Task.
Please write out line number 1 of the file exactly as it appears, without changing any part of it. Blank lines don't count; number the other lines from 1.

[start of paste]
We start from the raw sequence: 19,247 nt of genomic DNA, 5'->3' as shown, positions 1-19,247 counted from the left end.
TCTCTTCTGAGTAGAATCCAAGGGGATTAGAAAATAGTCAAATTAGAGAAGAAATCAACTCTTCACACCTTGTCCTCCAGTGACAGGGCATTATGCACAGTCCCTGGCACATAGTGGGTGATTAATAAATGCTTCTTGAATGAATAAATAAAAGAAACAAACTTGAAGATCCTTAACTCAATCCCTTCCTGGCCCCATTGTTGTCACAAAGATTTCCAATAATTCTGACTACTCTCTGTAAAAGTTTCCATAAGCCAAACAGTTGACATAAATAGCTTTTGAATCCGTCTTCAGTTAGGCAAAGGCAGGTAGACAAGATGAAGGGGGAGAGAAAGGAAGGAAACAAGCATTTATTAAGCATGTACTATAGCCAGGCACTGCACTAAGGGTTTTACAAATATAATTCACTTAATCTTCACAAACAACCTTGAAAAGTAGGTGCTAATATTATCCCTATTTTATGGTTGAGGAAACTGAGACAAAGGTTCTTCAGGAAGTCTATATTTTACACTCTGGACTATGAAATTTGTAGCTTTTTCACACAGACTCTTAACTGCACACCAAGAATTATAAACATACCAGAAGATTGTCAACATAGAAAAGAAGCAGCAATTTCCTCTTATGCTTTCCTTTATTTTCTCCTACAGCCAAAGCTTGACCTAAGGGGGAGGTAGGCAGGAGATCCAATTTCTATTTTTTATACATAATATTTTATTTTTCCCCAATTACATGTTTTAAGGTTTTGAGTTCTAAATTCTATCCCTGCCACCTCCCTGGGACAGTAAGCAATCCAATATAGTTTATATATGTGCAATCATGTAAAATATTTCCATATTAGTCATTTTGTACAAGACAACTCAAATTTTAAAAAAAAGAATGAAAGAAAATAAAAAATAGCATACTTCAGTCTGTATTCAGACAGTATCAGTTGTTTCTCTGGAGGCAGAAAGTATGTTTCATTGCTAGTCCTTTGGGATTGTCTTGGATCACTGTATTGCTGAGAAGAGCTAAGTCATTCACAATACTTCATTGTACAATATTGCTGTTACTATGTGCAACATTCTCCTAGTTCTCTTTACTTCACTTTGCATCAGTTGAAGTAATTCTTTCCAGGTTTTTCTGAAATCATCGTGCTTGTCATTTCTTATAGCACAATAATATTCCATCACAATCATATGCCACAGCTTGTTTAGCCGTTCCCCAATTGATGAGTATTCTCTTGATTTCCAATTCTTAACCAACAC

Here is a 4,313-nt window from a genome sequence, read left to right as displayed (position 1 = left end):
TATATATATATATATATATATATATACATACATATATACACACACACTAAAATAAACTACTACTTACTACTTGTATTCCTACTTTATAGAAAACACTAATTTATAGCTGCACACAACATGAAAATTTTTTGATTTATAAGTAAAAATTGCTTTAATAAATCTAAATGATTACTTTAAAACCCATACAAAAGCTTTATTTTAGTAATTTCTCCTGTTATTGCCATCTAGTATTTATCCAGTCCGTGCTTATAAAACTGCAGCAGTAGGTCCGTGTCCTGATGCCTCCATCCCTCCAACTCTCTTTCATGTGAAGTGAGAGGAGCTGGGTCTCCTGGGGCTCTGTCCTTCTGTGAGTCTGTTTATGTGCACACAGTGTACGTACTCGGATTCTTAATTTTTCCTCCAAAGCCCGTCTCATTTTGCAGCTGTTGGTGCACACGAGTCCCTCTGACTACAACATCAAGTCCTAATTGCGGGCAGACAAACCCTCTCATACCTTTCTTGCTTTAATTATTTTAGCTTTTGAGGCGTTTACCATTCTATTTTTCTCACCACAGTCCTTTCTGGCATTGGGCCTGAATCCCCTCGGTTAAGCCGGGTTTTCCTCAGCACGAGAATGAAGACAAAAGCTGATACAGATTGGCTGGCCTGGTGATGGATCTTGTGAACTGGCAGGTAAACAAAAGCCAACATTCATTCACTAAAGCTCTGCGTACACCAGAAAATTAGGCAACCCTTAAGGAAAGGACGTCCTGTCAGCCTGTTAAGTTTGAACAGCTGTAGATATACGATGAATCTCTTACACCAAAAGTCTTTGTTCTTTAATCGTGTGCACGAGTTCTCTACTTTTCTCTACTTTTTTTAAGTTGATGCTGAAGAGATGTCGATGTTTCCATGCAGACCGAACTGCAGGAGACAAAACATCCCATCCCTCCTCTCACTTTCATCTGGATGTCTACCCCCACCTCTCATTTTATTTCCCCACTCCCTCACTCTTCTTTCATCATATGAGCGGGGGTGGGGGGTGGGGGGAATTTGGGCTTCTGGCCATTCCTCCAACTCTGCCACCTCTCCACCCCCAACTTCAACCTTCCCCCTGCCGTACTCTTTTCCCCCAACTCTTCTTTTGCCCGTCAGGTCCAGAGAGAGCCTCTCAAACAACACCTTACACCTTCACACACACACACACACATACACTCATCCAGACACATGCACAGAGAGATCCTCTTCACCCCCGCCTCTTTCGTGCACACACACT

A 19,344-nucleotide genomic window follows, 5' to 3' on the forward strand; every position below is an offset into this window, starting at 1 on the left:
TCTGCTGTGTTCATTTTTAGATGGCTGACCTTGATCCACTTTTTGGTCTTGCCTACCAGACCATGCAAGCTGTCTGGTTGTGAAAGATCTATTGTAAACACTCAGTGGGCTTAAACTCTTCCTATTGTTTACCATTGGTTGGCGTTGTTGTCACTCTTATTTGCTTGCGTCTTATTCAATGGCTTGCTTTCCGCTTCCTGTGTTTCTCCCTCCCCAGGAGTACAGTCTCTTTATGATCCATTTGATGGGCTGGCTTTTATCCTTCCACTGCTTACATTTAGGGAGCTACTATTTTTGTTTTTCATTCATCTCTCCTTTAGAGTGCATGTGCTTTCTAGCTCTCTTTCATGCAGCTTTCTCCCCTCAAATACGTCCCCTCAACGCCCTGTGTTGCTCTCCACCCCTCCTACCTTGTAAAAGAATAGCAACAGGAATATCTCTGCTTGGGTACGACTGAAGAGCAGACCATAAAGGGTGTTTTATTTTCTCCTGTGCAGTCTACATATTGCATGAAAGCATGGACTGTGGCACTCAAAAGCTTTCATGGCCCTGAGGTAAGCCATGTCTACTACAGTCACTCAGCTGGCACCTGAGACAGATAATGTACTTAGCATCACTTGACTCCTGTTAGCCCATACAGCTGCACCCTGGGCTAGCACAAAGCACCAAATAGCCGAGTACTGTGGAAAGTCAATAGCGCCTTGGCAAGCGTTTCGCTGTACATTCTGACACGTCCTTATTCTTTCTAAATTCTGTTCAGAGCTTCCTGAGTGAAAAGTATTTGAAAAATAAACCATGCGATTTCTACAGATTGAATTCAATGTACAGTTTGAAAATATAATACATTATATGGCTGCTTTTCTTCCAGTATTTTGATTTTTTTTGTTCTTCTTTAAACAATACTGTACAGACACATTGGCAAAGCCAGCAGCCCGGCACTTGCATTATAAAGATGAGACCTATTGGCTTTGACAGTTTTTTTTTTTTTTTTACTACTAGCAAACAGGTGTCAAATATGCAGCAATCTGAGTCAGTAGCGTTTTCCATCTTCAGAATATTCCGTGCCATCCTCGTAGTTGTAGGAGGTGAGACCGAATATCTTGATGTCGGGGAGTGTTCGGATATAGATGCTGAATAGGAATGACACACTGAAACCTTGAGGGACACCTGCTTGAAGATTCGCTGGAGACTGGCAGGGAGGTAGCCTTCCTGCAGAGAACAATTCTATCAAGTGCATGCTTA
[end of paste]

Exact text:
We start from the raw sequence: 19,247 nt of genomic DNA, 5'->3' as shown, positions 1-19,247 counted from the left end.